DevOps Has IT Heroes Sleeping Through the Night
DevOps Has IT Heroes Sleeping Through the Night
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(This DevOps Has IT Heroes Sleeping Through the Night article was originally published in Wired’s Innovation Insights by James Brown, CXO at JumpCloud.)
IT admins and DevOps pros are used to fighting fires. They are up at all hours dealing with problems, outages, and failures. Unfortunately, that’s part of their job description. When the proverbial stuff hits the fan, they are the ones that get called. As more businesses have moved to online commerce, delivery, and operations, the problem has only gotten worse. It used to be that you ran your own data centers, network, servers, and applications. If any one of those things on the stack broke, you were on-call and on-site trying to fix it. The whole organization counted on these modern-day firefighters. The best in the business had a swagger about them. They knew that they could save the day when somebody made a mistake, a piece of equipment broke, or a downstream provider was off-line. These IT rockstars would dive right in, assess the situation, quickly poke around to gather some data, and get to work on resolving the problem. A culture was built up in IT around saving the day – or night as was usually the case. It was an adrenaline rush to walk in and be the hero.
How DevOps is changing IT
DevOps is challenging that notion in a serious way. These days, heroes are sleeping through the night. Our favorite protagonist is leveraging this new methodology to build better, more resilient systems so that, even with major failures, the company still operates. Many are familiar with Netflix’s infamous resiliency testing (and their open source tools, The Simian Army, and the infamous Chaos Monkey) where they introduce random events and errors into their production environment just to ensure that their systems are built well enough to withstand these types of failures. For example they will simulate a network cable unplugged or a disk array being turned off or even a network connection offline. Any of these failures historically would have been catastrophic, but these days it’s just a blip on an otherwise normal day.
Why are the best in the business getting their 8 hours a night of sleep? There are several solid reasons:
- DevOps is changing the way IT runs its business.
- There is more planning, and shorter-term milestones helping to increase quality.
- DevOps and IT pros are monitoring more of the stack more deeply.
- They’re generating more telemetry than ever, which is translating into more valuable insight.
- Finally, they’re managing their infrastructure more tightly to help avoid problems before they occur.
DevOps as a practice is built on short-term, iterative releases of functionality integrated into the entire organization. Pushes to production are short – in some companies, often multiple times a day. Functionality can be updated, changed, and released in a matter of hours. This – by its very definition – requires greater collaboration, increased automated testing, and checks and balances from security and operations. In short, DevOps is instilling higher release quality through its methodology. It is just not possible to manually test all areas anymore in the time frames before release. Testing, quality, security, and scalability all must be built into the process rather than as a feature. DevOps and IT leaders are therefore knowingly increasing the quality of their infrastructure.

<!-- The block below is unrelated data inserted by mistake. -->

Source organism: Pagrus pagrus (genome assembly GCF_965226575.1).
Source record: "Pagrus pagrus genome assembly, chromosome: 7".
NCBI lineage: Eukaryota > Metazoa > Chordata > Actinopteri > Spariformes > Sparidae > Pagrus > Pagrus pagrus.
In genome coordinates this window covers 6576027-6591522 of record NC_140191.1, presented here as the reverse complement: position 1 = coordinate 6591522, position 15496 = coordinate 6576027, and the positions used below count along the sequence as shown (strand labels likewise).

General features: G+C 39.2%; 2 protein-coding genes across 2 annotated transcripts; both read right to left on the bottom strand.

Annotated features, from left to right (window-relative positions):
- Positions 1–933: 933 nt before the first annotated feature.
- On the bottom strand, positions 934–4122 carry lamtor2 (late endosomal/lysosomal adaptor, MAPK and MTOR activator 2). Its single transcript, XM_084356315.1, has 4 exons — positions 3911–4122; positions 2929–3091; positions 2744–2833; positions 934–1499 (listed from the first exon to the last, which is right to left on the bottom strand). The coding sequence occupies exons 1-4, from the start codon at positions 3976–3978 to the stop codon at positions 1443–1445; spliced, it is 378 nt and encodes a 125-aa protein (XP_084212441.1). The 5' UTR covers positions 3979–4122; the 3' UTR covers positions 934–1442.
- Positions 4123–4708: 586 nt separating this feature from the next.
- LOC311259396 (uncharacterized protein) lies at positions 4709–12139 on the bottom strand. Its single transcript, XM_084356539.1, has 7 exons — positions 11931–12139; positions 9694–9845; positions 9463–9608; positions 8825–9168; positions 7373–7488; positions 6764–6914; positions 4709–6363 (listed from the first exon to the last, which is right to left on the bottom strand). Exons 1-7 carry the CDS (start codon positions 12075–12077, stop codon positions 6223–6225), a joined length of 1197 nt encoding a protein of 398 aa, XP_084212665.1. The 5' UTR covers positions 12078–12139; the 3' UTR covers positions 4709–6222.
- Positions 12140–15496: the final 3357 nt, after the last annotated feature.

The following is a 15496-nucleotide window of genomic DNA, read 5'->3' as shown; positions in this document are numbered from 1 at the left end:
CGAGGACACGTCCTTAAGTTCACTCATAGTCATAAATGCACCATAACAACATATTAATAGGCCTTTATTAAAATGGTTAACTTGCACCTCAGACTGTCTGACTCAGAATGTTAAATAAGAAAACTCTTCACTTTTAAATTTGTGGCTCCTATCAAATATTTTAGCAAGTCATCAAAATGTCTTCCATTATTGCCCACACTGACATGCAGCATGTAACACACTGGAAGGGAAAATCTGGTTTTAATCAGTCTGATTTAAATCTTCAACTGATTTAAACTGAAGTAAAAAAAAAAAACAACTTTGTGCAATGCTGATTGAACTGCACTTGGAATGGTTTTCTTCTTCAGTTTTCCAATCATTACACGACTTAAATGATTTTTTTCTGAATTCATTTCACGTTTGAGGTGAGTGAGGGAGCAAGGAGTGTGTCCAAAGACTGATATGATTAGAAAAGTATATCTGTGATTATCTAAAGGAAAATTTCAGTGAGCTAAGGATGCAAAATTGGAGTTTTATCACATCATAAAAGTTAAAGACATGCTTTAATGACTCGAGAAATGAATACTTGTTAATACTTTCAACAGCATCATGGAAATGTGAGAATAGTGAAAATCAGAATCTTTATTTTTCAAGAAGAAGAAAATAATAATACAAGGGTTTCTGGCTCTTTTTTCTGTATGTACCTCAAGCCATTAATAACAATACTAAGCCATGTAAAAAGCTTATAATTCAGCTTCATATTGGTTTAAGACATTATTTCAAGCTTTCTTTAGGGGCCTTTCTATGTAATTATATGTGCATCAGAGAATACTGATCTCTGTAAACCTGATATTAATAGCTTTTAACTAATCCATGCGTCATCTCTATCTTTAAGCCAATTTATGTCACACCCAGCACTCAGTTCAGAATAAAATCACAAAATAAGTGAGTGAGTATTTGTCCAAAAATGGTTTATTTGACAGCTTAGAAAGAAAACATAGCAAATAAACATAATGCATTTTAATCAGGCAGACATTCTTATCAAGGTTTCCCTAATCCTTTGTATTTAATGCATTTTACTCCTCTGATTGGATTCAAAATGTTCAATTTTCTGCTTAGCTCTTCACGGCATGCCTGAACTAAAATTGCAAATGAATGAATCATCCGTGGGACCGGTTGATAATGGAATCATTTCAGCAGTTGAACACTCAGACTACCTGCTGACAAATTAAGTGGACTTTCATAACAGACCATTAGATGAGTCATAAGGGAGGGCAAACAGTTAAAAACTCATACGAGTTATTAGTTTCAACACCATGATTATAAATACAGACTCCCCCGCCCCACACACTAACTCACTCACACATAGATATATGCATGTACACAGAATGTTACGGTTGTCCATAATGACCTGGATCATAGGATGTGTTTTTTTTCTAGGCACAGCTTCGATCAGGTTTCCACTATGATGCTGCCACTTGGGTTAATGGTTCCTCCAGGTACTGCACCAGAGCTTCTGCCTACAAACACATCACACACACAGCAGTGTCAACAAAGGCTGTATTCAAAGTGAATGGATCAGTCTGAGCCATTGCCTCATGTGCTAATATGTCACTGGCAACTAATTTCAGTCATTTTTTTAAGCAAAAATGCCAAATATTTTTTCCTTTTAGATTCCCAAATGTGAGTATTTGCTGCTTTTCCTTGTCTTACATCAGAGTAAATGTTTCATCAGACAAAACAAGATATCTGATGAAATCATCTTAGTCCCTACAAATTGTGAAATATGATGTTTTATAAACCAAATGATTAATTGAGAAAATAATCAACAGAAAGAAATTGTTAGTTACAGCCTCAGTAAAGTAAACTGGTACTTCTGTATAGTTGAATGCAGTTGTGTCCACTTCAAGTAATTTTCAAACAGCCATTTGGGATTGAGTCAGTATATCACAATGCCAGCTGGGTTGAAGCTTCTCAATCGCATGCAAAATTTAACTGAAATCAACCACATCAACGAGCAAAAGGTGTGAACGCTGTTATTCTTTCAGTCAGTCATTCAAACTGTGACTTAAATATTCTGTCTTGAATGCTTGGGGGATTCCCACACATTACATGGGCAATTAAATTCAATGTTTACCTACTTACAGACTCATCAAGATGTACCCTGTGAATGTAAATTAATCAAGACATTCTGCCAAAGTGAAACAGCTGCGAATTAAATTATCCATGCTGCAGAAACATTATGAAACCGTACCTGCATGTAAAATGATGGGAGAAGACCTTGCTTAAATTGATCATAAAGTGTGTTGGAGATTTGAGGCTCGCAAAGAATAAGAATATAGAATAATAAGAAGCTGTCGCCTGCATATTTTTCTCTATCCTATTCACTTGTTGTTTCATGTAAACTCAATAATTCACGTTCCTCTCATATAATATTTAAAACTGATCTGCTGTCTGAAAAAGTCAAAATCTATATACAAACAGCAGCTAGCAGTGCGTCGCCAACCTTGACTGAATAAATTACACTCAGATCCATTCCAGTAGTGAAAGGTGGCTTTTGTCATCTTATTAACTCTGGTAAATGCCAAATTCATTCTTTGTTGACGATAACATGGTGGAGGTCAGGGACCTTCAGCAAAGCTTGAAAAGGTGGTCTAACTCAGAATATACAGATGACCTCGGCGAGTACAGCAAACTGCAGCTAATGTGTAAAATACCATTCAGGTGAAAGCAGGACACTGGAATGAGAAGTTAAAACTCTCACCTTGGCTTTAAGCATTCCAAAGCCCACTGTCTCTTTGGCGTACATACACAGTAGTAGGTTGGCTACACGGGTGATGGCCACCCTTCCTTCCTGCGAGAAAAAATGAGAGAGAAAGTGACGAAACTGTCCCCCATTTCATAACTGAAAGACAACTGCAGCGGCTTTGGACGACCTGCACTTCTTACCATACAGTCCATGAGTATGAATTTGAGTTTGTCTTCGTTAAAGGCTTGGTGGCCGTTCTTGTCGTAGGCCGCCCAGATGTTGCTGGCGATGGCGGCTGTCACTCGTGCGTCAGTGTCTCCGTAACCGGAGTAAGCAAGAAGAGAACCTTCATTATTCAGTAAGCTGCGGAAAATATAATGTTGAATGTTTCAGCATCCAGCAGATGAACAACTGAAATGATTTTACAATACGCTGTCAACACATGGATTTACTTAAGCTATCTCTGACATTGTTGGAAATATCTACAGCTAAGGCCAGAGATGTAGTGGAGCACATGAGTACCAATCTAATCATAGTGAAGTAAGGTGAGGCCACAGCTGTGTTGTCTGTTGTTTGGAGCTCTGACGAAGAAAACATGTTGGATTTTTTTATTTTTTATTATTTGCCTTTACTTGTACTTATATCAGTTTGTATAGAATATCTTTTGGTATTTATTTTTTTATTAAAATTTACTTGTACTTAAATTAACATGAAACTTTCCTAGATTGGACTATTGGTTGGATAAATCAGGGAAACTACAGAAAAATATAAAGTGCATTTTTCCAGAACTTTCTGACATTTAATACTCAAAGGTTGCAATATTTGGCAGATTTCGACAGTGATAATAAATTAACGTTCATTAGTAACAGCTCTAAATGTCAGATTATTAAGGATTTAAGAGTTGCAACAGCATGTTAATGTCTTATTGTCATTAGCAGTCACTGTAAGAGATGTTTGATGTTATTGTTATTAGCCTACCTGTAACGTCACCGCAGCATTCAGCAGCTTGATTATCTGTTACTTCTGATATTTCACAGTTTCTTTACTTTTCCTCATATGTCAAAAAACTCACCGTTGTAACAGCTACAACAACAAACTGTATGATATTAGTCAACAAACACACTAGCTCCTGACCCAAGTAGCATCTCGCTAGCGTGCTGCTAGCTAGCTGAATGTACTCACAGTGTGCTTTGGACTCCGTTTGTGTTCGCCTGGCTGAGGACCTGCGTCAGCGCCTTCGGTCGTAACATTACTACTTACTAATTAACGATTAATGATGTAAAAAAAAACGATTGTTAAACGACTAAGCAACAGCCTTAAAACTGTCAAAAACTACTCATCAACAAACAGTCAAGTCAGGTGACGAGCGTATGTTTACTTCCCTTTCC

Wise IT personnel know that things break, all the time and all over the place. So they don’t try to prevent every failure, they just try to know that one is about to happen through intelligent monitoring. DevOps as a culture and methodology loves data. The more telemetry that these folks can generate and analyze, the better insight that they have into their infrastructure. The better the insight, the more time they have before they have to deal with an issue that could take down their systems. Dovetailed with short, iterative sprint cycles, a budding problem can be quickly addressed before it becomes a major issue. Deep monitoring can go a long way towards keeping our heroes sleeping soundly.
Modern day IT admins and DevOps pros are students of management. They know that orchestrating their resources to produce the right results is critical to avoiding failures. Executing on key processes on a regular basis and having those planned, logged, and audited is a prerequisite to success. Server Management tools that help build and execute tasks such as managing users, maintenance of servers/systems, security patches, logging and analysis, and others avoid future problems. An ounce of prevention is often worth pounds of cure as far as leading DevOps and IT admins are concerned. With amazing tools and technology to support their server orchestration efforts, there’s good reason why the best are savvy about what resources are available to them. Fifteen years ago, at the height of the dot com bubble, system administrators were burning the candle at both ends. With no cloud, Agile, or DevOps to help them, they were making it happen through sheer force of will and effort. As far as modern IT is concerned, those days are gone, and that’s for the best. The most forward-thinking pros are leveraging a better methodology in DevOps, a thirst for monitoring data, and the best practices available for managing servers and systems, to literally automating their IT infrastructure to be more resilient and stronger.
Published at DZone with permission of Topher Marie , DZone MVB. See the original article here.
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